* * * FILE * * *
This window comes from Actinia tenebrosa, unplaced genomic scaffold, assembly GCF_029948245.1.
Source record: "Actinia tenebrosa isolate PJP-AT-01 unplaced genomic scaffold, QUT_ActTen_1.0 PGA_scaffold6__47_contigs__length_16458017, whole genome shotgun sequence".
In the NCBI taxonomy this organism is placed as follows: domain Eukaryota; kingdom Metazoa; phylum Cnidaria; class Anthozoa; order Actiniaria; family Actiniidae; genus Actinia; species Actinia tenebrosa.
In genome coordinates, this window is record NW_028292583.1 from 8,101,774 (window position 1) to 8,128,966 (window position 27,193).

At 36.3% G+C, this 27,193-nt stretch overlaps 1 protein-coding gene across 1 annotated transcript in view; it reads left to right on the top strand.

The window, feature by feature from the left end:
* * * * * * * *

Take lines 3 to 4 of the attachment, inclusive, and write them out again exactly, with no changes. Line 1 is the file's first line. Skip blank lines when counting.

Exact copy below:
In the NCBI taxonomy this organism is placed as follows: domain Eukaryota; kingdom Metazoa; phylum Cnidaria; class Anthozoa; order Actiniaria; family Actiniidae; genus Actinia; species Actinia tenebrosa.
In genome coordinates, this window is record NW_028292583.1 from 8,101,774 (window position 1) to 8,128,966 (window position 27,193).